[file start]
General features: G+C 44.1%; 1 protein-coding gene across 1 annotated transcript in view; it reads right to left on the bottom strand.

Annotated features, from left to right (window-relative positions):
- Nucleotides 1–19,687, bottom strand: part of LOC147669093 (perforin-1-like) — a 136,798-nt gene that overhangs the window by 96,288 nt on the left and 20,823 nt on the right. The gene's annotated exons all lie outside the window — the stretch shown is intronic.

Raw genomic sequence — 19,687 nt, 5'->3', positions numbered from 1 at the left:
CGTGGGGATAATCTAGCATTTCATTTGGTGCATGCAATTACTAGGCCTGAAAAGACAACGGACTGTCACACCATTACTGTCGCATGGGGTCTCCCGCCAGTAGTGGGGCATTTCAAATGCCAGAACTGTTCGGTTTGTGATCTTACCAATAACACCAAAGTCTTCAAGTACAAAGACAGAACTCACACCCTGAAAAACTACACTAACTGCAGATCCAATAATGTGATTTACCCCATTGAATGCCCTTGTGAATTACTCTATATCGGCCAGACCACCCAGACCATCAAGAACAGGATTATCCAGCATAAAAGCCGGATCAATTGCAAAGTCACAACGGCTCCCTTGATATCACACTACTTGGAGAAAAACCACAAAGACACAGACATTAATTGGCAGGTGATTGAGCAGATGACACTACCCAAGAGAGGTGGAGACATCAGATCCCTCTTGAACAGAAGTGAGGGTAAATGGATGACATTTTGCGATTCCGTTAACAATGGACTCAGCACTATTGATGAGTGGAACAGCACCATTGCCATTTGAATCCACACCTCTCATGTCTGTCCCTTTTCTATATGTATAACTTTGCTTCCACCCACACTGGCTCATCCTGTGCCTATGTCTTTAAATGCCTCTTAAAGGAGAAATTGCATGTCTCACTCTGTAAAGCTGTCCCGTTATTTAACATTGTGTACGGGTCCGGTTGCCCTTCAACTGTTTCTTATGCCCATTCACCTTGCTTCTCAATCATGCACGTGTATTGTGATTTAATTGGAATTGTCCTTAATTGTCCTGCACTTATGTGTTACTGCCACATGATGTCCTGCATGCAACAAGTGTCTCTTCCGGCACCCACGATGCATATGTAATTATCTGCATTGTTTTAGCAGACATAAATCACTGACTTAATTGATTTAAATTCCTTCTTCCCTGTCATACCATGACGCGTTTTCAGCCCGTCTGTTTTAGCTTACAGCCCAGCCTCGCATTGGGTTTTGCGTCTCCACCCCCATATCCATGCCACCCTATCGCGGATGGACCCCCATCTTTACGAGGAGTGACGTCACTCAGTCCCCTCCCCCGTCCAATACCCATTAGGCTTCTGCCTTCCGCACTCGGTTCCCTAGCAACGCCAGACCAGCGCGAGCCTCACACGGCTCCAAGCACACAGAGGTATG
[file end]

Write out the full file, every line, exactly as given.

General features: G+C 44.1%; 1 protein-coding gene across 1 annotated transcript in view; it reads right to left on the bottom strand.

Annotated features, from left to right (window-relative positions):
- Nucleotides 1–19,687, bottom strand: part of LOC147669093 (perforin-1-like) — a 136,798-nt gene that overhangs the window by 96,288 nt on the left and 20,823 nt on the right. The gene's annotated exons all lie outside the window — the stretch shown is intronic.

Raw genomic sequence — 19,687 nt, 5'->3', positions numbered from 1 at the left:
CGTGGGGATAATCTAGCATTTCATTTGGTGCATGCAATTACTAGGCCTGAAAAGACAACGGACTGTCACACCATTACTGTCGCATGGGGTCTCCCGCCAGTAGTGGGGCATTTCAAATGCCAGAACTGTTCGGTTTGTGATCTTACCAATAACACCAAAGTCTTCAAGTACAAAGACAGAACTCACACCCTGAAAAACTACACTAACTGCAGATCCAATAATGTGATTTACCCCATTGAATGCCCTTGTGAATTACTCTATATCGGCCAGACCACCCAGACCATCAAGAACAGGATTATCCAGCATAAAAGCCGGATCAATTGCAAAGTCACAACGGCTCCCTTGATATCACACTACTTGGAGAAAAACCACAAAGACACAGACATTAATTGGCAGGTGATTGAGCAGATGACACTACCCAAGAGAGGTGGAGACATCAGATCCCTCTTGAACAGAAGTGAGGGTAAATGGATGACATTTTGCGATTCCGTTAACAATGGACTCAGCACTATTGATGAGTGGAACAGCACCATTGCCATTTGAATCCACACCTCTCATGTCTGTCCCTTTTCTATATGTATAACTTTGCTTCCACCCACACTGGCTCATCCTGTGCCTATGTCTTTAAATGCCTCTTAAAGGAGAAATTGCATGTCTCACTCTGTAAAGCTGTCCCGTTATTTAACATTGTGTACGGGTCCGGTTGCCCTTCAACTGTTTCTTATGCCCATTCACCTTGCTTCTCAATCATGCACGTGTATTGTGATTTAATTGGAATTGTCCTTAATTGTCCTGCACTTATGTGTTACTGCCACATGATGTCCTGCATGCAACAAGTGTCTCTTCCGGCACCCACGATGCATATGTAATTATCTGCATTGTTTTAGCAGACATAAATCACTGACTTAATTGATTTAAATTCCTTCTTCCCTGTCATACCATGACGCGTTTTCAGCCCGTCTGTTTTAGCTTACAGCCCAGCCTCGCATTGGGTTTTGCGTCTCCACCCCCATATCCATGCCACCCTATCGCGGATGGACCCCCATCTTTACGAGGAGTGACGTCACTCAGTCCCCTCCCCCGTCCAATACCCATTAGGCTTCTGCCTTCCGCACTCGGTTCCCTAGCAACGCCAGACCAGCGCGAGCCTCACACGGCTCCAAGCACACAGAGGTATG